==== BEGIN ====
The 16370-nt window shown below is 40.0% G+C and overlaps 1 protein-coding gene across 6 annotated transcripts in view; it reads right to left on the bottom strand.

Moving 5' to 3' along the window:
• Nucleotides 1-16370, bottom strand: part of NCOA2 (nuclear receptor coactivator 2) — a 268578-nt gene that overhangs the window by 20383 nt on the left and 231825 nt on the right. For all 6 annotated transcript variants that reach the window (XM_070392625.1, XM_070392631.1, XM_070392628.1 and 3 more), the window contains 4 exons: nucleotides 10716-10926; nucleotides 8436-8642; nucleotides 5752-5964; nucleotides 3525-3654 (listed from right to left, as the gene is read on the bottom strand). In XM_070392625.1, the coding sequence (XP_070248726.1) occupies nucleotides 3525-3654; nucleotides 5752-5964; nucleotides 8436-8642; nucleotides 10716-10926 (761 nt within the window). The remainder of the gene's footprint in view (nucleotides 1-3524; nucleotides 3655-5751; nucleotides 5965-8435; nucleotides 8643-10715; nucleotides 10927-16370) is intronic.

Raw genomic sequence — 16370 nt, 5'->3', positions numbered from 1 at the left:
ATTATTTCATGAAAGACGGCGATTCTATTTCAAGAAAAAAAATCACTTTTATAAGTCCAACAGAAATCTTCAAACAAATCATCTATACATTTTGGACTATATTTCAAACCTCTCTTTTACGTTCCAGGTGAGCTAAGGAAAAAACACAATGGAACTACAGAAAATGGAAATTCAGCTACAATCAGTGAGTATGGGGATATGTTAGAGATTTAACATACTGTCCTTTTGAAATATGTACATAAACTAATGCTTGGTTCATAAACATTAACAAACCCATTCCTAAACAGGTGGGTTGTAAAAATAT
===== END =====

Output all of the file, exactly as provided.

The 16370-nt window shown below is 40.0% G+C and overlaps 1 protein-coding gene across 6 annotated transcripts in view; it reads right to left on the bottom strand.

Moving 5' to 3' along the window:
• Nucleotides 1-16370, bottom strand: part of NCOA2 (nuclear receptor coactivator 2) — a 268578-nt gene that overhangs the window by 20383 nt on the left and 231825 nt on the right. For all 6 annotated transcript variants that reach the window (XM_070392625.1, XM_070392631.1, XM_070392628.1 and 3 more), the window contains 4 exons: nucleotides 10716-10926; nucleotides 8436-8642; nucleotides 5752-5964; nucleotides 3525-3654 (listed from right to left, as the gene is read on the bottom strand). In XM_070392625.1, the coding sequence (XP_070248726.1) occupies nucleotides 3525-3654; nucleotides 5752-5964; nucleotides 8436-8642; nucleotides 10716-10926 (761 nt within the window). The remainder of the gene's footprint in view (nucleotides 1-3524; nucleotides 3655-5751; nucleotides 5965-8435; nucleotides 8643-10715; nucleotides 10927-16370) is intronic.

Raw genomic sequence — 16370 nt, 5'->3', positions numbered from 1 at the left:
ATTATTTCATGAAAGACGGCGATTCTATTTCAAGAAAAAAAATCACTTTTATAAGTCCAACAGAAATCTTCAAACAAATCATCTATACATTTTGGACTATATTTCAAACCTCTCTTTTACGTTCCAGGTGAGCTAAGGAAAAAACACAATGGAACTACAGAAAATGGAAATTCAGCTACAATCAGTGAGTATGGGGATATGTTAGAGATTTAACATACTGTCCTTTTGAAATATGTACATAAACTAATGCTTGGTTCATAAACATTAACAAACCCATTCCTAAACAGGTGGGTTGTAAAAATAT